Indeed, earlier in October, the AO plunged into negative territory not seen during the month of October in over a decade. The map below shows the observed AO index value (in black) as it bottomed out at -4 on October 9th before an upturn. The lowest level ever seen for the AO index in the month of October which was -5.09 recorded on October 18th, 2002. In fact, the last time the AO was lower than -3.5 during the month of October was in 2002 and there have only been five times where the AO index has been below -4.0 during the month of October. As it turns out, when we look at the winters since 2002 that experienced an AO index below -2 during the month of October, almost every one (6 out of 7) experienced above-normal snowfall in the Mid-Atlantic region and below-normal temperatures. For example, snowfall in New York City for these particular 7 winters had an average snowfall total of 40 inches compared to the normal amount of ~25 inches and only one of those winters included below-normal snowfall. The AO and NAO indices are likely to spend much of the time this winter in negative territory indicative of frequent “high-latitude blocking” patterns. By the way, the all-time low for the AO index in any month came during the brutally cold month of January 1977 when it bottomed out at a value of -7.43.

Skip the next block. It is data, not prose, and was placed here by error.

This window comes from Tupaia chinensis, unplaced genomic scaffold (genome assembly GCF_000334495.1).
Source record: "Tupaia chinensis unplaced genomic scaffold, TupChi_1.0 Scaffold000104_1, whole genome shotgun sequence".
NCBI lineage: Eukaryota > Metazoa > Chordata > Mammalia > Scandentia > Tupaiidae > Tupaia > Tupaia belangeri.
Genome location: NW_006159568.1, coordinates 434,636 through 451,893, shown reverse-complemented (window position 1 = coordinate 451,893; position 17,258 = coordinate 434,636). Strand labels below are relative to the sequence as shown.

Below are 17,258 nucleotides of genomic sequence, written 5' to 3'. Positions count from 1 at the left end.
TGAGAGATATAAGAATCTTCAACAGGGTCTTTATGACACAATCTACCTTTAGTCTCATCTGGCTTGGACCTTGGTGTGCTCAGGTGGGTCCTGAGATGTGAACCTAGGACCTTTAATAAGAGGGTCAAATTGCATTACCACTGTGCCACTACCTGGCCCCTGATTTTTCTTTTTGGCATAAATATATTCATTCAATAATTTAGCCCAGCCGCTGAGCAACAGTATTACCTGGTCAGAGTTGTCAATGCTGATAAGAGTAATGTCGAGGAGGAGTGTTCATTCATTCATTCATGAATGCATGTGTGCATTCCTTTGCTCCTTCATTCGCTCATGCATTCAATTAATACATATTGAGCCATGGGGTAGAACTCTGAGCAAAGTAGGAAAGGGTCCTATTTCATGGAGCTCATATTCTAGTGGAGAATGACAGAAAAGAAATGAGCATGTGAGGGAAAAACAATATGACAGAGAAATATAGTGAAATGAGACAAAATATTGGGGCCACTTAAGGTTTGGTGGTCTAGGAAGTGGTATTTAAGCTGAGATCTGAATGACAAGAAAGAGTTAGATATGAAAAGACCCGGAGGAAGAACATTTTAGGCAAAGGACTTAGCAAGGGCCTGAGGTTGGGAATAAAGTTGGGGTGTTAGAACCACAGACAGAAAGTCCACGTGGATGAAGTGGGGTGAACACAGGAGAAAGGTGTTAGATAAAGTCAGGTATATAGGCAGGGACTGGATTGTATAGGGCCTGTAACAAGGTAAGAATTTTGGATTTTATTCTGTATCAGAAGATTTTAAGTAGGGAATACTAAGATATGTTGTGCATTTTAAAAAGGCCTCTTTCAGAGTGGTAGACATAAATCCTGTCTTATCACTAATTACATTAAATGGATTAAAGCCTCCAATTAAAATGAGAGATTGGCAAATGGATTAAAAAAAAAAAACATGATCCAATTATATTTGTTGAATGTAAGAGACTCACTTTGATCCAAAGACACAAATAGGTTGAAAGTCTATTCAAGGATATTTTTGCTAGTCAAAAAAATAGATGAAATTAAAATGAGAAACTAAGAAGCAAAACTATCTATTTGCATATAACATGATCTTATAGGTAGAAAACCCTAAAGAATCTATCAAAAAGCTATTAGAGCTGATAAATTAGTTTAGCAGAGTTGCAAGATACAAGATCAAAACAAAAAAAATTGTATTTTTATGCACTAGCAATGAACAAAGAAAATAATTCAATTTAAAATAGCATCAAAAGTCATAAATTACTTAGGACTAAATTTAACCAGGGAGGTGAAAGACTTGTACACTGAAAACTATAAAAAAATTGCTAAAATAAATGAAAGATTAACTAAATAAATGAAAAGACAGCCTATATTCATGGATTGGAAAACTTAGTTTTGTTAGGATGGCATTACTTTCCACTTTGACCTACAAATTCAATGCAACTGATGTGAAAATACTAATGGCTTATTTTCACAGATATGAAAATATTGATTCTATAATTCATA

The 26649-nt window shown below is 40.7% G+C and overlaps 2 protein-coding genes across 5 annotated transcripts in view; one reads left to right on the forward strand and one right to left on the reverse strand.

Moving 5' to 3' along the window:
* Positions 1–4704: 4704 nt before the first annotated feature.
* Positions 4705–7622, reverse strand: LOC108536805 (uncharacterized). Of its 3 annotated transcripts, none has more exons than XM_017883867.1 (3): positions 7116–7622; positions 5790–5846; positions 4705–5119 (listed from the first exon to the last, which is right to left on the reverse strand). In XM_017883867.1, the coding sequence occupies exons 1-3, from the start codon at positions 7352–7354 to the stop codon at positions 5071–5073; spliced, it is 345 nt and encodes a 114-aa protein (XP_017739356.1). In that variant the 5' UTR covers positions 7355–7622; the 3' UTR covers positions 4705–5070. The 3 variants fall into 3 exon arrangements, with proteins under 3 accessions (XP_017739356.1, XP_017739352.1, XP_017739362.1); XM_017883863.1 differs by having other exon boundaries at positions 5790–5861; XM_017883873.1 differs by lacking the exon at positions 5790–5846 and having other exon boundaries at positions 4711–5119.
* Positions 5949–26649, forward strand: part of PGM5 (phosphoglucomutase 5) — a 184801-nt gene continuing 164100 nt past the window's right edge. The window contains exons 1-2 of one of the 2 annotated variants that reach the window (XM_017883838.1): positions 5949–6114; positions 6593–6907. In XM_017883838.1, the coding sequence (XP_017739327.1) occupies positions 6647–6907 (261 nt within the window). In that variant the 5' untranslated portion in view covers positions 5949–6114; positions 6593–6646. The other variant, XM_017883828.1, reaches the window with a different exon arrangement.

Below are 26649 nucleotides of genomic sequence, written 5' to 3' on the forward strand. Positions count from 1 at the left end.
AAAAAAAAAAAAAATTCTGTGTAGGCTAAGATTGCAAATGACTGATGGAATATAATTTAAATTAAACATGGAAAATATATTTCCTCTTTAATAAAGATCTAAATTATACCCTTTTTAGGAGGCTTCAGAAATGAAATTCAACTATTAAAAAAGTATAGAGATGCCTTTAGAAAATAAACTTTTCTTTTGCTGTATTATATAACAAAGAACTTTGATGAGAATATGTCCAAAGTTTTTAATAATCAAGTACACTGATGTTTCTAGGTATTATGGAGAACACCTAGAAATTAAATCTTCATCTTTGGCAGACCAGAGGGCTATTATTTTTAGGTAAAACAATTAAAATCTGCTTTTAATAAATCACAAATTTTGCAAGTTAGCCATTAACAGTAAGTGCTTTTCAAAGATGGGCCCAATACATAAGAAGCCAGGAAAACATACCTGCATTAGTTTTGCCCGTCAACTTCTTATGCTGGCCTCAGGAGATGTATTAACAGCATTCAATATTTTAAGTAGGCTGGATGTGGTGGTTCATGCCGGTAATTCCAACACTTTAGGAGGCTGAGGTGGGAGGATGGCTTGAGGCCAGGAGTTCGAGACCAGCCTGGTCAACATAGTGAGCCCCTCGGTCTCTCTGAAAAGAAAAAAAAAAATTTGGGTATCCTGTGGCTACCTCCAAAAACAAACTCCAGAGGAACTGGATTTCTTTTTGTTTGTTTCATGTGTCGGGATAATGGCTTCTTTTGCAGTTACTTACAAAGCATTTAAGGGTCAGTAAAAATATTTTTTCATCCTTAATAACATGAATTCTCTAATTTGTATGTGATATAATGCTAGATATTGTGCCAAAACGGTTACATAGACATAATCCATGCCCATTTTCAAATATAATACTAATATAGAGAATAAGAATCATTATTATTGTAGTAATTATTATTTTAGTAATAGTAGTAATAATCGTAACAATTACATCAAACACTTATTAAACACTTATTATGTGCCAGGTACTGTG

[Arctic Oscillation index (actual black; forecast red); courtesy NOAA]
The bottom-line Much of the eastern two-thirds of the nation should experience another colder-than-normal winter season with the western-third of the nation (Denver-to-Los Angeles) likely to be warmer-than-normal. Overall temperatures in the Mid-Atlantic region should end up about 1.5-3.0 (degrees Celsius) below-normal for the winter season (November through March) and similar chill relative-to-normal can be expected all the way down to the Gulf coast.
Snowfall should be at least ten inches above normal amounts in the Mid-Atlantic region this winter with more than 25 inches likely in the DC metro region, more than 30 inches in and around Philly, and more than 35 inches in the New York City metro region. The winter is likely to get off to a quick start with some notable cold and snow following what is likely to be a relatively mild beginning to the month of November in the Mid-Atlantic region.